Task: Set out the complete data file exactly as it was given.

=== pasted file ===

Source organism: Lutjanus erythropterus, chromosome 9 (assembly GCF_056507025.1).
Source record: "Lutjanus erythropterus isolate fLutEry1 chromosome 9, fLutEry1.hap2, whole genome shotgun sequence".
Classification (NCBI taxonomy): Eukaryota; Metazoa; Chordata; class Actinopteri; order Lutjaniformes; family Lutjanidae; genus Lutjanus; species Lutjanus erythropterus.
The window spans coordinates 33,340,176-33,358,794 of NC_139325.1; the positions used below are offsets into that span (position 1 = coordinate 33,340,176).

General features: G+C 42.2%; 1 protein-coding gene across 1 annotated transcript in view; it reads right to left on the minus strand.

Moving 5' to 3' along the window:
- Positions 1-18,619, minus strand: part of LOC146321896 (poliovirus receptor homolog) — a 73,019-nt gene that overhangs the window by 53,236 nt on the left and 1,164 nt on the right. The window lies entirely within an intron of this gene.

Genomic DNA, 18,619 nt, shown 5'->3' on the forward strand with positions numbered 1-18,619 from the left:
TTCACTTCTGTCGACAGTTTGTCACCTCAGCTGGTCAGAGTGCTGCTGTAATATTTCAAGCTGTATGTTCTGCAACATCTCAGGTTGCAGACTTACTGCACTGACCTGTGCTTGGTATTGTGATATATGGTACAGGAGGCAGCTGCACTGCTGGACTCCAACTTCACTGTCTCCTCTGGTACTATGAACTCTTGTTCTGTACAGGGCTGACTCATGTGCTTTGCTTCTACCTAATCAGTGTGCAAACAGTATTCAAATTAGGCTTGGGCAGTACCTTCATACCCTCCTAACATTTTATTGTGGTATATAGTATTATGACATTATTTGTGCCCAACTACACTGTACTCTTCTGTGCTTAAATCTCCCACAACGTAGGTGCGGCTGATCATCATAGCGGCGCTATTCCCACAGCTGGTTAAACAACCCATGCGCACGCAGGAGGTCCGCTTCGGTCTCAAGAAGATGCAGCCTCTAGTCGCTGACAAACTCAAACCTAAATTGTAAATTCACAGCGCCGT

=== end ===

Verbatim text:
Source organism: Lutjanus erythropterus, chromosome 9 (assembly GCF_056507025.1).
Source record: "Lutjanus erythropterus isolate fLutEry1 chromosome 9, fLutEry1.hap2, whole genome shotgun sequence".
Classification (NCBI taxonomy): Eukaryota; Metazoa; Chordata; class Actinopteri; order Lutjaniformes; family Lutjanidae; genus Lutjanus; species Lutjanus erythropterus.
The window spans coordinates 33,340,176-33,358,794 of NC_139325.1; the positions used below are offsets into that span (position 1 = coordinate 33,340,176).

General features: G+C 42.2%; 1 protein-coding gene across 1 annotated transcript in view; it reads right to left on the minus strand.

Moving 5' to 3' along the window:
- Positions 1-18,619, minus strand: part of LOC146321896 (poliovirus receptor homolog) — a 73,019-nt gene that overhangs the window by 53,236 nt on the left and 1,164 nt on the right. The window lies entirely within an intron of this gene.

Genomic DNA, 18,619 nt, shown 5'->3' on the forward strand with positions numbered 1-18,619 from the left:
TTCACTTCTGTCGACAGTTTGTCACCTCAGCTGGTCAGAGTGCTGCTGTAATATTTCAAGCTGTATGTTCTGCAACATCTCAGGTTGCAGACTTACTGCACTGACCTGTGCTTGGTATTGTGATATATGGTACAGGAGGCAGCTGCACTGCTGGACTCCAACTTCACTGTCTCCTCTGGTACTATGAACTCTTGTTCTGTACAGGGCTGACTCATGTGCTTTGCTTCTACCTAATCAGTGTGCAAACAGTATTCAAATTAGGCTTGGGCAGTACCTTCATACCCTCCTAACATTTTATTGTGGTATATAGTATTATGACATTATTTGTGCCCAACTACACTGTACTCTTCTGTGCTTAAATCTCCCACAACGTAGGTGCGGCTGATCATCATAGCGGCGCTATTCCCACAGCTGGTTAAACAACCCATGCGCACGCAGGAGGTCCGCTTCGGTCTCAAGAAGATGCAGCCTCTAGTCGCTGACAAACTCAAACCTAAATTGTAAATTCACAGCGCCGT